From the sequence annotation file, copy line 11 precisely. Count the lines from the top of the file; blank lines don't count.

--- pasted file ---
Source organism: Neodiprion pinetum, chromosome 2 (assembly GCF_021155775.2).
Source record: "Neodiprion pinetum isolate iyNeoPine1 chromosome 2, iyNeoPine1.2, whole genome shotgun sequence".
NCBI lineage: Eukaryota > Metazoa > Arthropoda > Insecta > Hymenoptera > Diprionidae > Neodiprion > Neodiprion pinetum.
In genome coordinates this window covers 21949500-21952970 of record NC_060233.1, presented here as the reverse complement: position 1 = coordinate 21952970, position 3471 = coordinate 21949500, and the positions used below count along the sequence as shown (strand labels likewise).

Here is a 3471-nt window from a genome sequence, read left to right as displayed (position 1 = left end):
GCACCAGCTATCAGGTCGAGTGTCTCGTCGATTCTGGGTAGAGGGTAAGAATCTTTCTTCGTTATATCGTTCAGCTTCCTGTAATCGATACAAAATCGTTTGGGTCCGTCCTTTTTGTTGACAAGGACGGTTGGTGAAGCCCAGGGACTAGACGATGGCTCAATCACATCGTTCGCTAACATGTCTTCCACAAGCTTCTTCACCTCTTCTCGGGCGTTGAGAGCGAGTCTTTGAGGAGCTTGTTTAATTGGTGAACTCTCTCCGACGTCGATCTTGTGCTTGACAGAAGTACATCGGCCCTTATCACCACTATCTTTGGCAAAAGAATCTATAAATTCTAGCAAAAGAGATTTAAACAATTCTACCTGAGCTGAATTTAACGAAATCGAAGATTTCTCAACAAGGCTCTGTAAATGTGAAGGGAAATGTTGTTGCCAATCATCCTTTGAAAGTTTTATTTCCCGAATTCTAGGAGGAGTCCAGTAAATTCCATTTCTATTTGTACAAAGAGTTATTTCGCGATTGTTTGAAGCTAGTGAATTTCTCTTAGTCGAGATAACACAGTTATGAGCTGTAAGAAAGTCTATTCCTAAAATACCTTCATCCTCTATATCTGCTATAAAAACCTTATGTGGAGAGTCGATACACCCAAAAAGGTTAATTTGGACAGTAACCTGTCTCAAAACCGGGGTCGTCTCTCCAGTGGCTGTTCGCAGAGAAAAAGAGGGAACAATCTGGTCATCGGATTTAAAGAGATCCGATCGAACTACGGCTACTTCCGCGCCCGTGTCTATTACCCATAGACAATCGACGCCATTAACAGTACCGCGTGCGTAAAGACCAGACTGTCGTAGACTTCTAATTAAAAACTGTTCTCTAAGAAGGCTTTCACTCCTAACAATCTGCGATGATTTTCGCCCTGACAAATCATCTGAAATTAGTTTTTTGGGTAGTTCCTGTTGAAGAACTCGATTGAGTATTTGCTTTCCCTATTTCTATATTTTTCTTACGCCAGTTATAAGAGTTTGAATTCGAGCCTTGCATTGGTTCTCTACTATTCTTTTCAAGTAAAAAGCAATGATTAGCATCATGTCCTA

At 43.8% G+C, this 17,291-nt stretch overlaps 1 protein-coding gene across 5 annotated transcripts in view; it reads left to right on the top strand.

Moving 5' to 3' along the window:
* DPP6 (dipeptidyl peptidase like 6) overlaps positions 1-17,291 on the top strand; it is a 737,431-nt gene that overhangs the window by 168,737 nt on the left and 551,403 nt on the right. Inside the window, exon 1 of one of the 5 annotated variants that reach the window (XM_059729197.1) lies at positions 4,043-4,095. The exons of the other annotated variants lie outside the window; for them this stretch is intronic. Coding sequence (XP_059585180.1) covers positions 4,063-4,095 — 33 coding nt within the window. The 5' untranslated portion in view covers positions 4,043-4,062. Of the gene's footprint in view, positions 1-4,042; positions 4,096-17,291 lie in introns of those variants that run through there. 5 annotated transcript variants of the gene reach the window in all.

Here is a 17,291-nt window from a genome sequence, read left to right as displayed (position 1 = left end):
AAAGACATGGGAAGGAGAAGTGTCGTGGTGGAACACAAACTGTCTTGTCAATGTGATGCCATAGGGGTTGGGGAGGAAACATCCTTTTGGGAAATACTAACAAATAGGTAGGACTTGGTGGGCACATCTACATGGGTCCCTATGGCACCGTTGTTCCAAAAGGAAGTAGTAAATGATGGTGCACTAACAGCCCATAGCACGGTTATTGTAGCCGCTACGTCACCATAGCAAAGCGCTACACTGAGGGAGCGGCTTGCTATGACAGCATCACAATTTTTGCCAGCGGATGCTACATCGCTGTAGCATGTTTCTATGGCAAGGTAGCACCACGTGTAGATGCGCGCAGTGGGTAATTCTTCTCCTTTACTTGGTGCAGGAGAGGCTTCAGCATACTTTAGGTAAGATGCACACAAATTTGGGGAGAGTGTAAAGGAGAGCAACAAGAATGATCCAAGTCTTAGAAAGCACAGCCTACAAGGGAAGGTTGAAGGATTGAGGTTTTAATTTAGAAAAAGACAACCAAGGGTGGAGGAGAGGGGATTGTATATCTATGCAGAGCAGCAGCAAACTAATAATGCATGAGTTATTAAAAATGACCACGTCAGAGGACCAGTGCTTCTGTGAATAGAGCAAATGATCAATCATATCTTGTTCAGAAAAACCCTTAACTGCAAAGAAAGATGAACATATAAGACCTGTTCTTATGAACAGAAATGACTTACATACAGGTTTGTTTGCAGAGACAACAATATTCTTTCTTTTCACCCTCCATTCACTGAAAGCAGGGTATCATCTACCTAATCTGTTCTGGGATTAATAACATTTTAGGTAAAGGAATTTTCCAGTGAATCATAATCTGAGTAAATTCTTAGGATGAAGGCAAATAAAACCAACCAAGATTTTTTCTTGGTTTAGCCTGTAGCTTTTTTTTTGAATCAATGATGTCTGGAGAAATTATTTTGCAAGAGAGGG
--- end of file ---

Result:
AAAGACATGGGAAGGAGAAGTGTCGTGGTGGAACACAAACTGTCTTGTCAATGTGATGCCATAGGGGTTGGGGAGGAAACATCCTTTTGGGAAATACTAACAAATAGGTAGGACTTGGTGGGCACATCTACATGGGTCCCTATGGCACCGTTGTTCCAAAAGGAAGTAGTAAATGATGGTGCACTAACAGCCCATAGCACGGTTATTGTAGCCGCTACGTCACCATAGCAAAGCGCTACACTGAGGGAGCGGCTTGCTATGACAGCATCACAATTTTTGCCAGCGGATGCTACATCGCTGTAGCATGTTTCTATGGCAAGGTAGCACCACGTGTAGATGCGCGCAGTGGGTAATTCTTCTCCTTTACTTGGTGCAGGAGAGGCTTCAGCATACTTTAGGTAAGATGCACACAAATTTGGGGAGAGTGTAAAGGAGAGCAACAAGAATGATCCAAGTCTTAGAAAGCACAGCCTACAAGGGAAGGTTGAAGGATTGAGGTTTTAATTTAGAAAAAGACAACCAAGGGTGGAGGAGAGGGGATTGTATATCTATGCAGAGCAGCAGCAAACTAATAATGCATGAGTTATTAAAAATGACCACGTCAGAGGACCAGTGCTTCTGTGAATAGAGCAAATGATCAATCATATCTTGTTCAGAAAAACCCTTAACTGCAAAGAAAGATGAACATATAAGACCTGTTCTTATGAACAGAAATGACTTACATACAGGTTTGTTTGCAGAGACAACAATATTCTTTCTTTTCACCCTCCATTCACTGAAAGCAGGGTATCATCTACCTAATCTGTTCTGGGATTAATAACATTTTAGGTAAAGGAATTTTCCAGTGAATCATAATCTGAGTAAATTCTTAGGATGAAGGCAAATAAAACCAACCAAGATTTTTTCTTGGTTTAGCCTGTAGCTTTTTTTTTGAATCAATGATGTCTGGAGAAATTATTTTGCAAGAGAGGG